You may have seen in the news that we recently launched our sidecar savings trial. On Monday 12 November, after two years of careful planning and in-depth research to lay the foundations, we announced the details of our research pilot at an event kindly hosted by J.P. Morgan. The evening was opened by Huw Williams from J.P. Morgan, and there were speeches by NEST Corporation Trustee Member Caroline Rookes, Guy Opperman MP, Minister for Pensions and Financial Inclusion, and Professor Brigitte Madrian from Harvard Kennedy School.
This research project will explore whether the sidecar savings model can improve workers’ financial resilience today and in retirement by helping them build up some emergency savings whilst also saving more for the future. Workers participating in the trial will be monitored for two years to assess sign-up rates, how much they save, and the impact on their financial wellbeing.
Our trial is due to go live within workplaces over the coming months, and workers will begin to make contributions towards the start of 2019. We’re delighted that Timpson will be the first employer to roll the trial out within their organisation of over 5,600 workers.
At the event, we also revealed which organisations will be working with us over the next two years. And again, we’d like to express our thanks to JPMorgan Chase Foundation and the Money Advice Service (MAS) who will be providing support for the trial. MAS will also be working directly with us on the research, along with Professor Brigitte Madrian and the Harvard Kennedy School. We’re also excited to be working with Salary Finance, who will provide the emergency savings account which will work alongside a NEST pension pot.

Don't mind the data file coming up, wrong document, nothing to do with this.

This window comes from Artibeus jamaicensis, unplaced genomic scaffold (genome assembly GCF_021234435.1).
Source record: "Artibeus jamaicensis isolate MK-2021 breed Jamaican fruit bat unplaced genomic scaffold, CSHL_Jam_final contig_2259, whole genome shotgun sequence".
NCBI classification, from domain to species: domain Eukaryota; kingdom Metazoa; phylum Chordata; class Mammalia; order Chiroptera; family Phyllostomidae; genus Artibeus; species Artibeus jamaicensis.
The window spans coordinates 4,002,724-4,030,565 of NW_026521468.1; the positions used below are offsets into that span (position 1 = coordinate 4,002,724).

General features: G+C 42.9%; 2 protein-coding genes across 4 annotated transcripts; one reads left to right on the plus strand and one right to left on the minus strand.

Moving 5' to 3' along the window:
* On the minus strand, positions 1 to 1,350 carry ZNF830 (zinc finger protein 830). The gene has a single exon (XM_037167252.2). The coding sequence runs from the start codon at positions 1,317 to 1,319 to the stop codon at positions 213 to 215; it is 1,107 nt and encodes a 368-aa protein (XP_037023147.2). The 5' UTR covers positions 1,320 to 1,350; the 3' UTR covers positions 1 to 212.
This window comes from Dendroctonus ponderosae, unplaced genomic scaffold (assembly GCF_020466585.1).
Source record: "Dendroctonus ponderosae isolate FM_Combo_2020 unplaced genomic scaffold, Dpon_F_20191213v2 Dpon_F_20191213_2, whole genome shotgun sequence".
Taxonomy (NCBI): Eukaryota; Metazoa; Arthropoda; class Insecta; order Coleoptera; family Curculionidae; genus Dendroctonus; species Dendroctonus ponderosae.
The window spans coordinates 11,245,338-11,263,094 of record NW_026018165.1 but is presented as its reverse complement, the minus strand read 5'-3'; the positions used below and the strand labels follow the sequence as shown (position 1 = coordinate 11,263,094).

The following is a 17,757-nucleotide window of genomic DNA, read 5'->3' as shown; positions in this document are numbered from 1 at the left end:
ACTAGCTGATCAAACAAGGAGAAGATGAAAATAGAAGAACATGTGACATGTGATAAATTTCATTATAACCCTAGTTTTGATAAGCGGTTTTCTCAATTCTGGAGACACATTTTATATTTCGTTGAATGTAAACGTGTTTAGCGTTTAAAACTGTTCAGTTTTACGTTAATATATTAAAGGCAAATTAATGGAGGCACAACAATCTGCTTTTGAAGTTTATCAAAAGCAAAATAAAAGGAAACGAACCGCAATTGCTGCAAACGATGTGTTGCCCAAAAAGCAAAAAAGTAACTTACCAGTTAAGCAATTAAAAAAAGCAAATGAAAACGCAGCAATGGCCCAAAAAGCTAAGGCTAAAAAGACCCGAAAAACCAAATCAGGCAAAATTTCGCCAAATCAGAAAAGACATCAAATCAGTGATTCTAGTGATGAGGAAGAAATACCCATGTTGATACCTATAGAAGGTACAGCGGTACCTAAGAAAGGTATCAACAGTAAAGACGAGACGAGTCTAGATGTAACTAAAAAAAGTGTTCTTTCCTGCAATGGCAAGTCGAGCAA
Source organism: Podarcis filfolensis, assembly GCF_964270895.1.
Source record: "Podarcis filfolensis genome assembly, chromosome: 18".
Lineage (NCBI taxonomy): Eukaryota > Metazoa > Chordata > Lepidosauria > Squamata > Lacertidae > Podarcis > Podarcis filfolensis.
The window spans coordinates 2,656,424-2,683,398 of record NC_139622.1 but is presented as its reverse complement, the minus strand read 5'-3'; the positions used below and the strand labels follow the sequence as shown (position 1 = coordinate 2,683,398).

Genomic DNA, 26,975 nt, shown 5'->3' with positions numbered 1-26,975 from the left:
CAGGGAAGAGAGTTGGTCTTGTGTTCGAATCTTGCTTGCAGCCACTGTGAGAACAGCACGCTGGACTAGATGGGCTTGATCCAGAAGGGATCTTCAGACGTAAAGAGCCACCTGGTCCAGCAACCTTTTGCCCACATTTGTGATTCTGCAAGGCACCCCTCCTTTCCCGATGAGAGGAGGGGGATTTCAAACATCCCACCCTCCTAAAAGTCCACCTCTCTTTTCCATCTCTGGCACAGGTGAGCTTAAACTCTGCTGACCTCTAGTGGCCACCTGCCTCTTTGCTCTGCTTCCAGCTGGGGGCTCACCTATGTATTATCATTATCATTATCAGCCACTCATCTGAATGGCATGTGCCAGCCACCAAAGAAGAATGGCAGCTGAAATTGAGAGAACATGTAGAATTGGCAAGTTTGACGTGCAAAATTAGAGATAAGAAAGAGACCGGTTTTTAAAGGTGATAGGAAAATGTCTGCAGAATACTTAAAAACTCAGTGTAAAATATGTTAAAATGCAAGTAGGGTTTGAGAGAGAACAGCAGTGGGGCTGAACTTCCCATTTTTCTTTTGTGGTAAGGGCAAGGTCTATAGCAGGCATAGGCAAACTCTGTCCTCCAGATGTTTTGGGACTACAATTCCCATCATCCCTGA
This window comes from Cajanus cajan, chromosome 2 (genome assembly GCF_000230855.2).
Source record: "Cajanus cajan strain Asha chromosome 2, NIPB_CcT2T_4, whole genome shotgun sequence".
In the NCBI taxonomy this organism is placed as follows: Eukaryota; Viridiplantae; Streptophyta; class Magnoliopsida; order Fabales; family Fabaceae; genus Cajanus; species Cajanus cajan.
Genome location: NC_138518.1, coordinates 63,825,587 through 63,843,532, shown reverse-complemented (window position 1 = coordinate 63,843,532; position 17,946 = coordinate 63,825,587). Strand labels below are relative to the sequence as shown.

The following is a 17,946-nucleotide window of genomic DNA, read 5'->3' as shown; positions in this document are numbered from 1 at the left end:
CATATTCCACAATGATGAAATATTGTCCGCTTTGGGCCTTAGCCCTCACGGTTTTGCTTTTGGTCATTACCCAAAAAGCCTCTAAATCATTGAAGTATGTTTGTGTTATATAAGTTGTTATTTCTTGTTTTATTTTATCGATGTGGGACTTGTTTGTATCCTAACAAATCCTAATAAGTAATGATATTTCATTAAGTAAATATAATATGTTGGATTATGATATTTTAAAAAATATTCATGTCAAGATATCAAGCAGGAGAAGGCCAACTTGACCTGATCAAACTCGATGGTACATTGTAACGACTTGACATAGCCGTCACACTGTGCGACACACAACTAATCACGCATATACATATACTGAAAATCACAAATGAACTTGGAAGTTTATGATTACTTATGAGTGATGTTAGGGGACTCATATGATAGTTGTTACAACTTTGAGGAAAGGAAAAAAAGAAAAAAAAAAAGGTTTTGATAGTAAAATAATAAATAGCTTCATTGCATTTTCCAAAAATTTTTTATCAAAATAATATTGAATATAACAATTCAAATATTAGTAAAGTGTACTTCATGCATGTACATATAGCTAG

How does the sidecar savings model work?
In a sidecar structure, contributions over and above the auto enrolment minimum would be managed through a mechanism designed to create an optimal level of liquid savings, while also maximising long-term savings. This would be administered as follows:
- To start with, contributions paid into the combined account structure would at first be distributed between the emergency savings account and the pension pot. The worker’s normal pension contributions will carry on going into their pension pot as usual, and the extra amount they’ve contributed will go into the emergency account.
- When the balance in the emergency savings account reaches a predetermined threshold level, known as the ‘savings cap’, additional contributions will start rolling into the pension pot. So at this point, the worker will be putting more money aside for their retirement.
- If at any point the saver withdraws money from the emergency savings account, and so reduces the balance to a level below the savings cap, future contributions will once again start being divided between the emergency savings account and the pension pot, in the same way as before.
Watch our animation to find out more about the issues we’re looking to address, and see how the sidecar model will work.
If you’d like to learn about the more detailed workings of the trial, please read our blog ‘How will NEST Insight’s sidecar savings trial work?’ and take a look at our research reports:
We’ve also published a number of blogs on the topic:
Employees want help from their employers to save for a rainy day
Designing emergency savings accounts that individuals want to use
Liquidity and retirement savings: what’s the right balance?
A hybrid approach to financial security